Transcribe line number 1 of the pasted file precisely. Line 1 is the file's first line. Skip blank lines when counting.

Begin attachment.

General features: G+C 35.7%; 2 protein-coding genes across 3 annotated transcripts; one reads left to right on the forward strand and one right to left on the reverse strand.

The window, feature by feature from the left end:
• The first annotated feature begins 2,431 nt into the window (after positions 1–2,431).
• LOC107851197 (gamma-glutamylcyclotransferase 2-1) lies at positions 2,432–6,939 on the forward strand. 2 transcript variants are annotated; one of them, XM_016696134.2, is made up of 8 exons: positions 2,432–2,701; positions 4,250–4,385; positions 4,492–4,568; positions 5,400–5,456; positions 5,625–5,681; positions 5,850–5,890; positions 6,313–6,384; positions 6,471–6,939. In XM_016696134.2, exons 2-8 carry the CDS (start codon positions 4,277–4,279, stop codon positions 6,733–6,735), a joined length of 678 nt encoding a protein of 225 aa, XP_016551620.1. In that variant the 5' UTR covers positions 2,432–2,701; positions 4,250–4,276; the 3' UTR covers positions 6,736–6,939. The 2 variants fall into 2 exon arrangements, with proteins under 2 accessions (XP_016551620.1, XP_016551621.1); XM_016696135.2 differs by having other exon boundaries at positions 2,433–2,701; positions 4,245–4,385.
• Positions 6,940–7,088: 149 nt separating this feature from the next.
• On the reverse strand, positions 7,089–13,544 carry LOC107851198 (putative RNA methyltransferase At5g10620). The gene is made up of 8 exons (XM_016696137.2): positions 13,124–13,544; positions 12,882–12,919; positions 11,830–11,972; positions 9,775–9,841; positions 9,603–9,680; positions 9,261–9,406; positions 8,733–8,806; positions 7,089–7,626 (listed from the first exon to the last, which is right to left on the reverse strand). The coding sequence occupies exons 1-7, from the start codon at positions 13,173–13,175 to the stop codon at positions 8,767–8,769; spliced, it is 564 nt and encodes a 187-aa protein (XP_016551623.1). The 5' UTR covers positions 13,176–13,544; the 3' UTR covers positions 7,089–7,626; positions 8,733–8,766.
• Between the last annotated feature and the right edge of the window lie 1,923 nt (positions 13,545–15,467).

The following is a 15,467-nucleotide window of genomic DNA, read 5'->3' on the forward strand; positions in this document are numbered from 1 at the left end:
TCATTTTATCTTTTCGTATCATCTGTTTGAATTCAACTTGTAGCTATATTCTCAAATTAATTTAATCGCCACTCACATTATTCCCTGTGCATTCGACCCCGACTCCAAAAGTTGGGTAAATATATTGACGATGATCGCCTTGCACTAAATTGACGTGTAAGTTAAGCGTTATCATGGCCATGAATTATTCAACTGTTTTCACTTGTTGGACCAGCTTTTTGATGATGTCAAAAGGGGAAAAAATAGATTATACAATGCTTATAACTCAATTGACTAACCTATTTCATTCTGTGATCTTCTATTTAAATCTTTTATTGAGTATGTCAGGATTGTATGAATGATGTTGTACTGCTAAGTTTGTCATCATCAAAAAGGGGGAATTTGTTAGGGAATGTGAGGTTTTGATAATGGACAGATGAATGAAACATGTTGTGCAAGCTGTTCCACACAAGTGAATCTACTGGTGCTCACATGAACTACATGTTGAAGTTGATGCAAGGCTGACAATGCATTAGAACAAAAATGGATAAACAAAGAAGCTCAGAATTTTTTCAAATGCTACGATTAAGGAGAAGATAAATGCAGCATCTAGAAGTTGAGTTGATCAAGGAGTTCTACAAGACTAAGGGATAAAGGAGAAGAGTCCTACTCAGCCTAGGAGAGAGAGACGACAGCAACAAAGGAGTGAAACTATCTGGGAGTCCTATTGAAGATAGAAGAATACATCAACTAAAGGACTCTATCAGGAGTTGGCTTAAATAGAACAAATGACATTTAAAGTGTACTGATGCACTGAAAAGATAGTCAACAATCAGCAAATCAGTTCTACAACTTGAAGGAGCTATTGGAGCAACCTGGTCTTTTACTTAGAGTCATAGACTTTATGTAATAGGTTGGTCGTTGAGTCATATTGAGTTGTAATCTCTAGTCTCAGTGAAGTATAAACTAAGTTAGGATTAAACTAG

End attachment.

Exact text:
General features: G+C 35.7%; 2 protein-coding genes across 3 annotated transcripts; one reads left to right on the forward strand and one right to left on the reverse strand.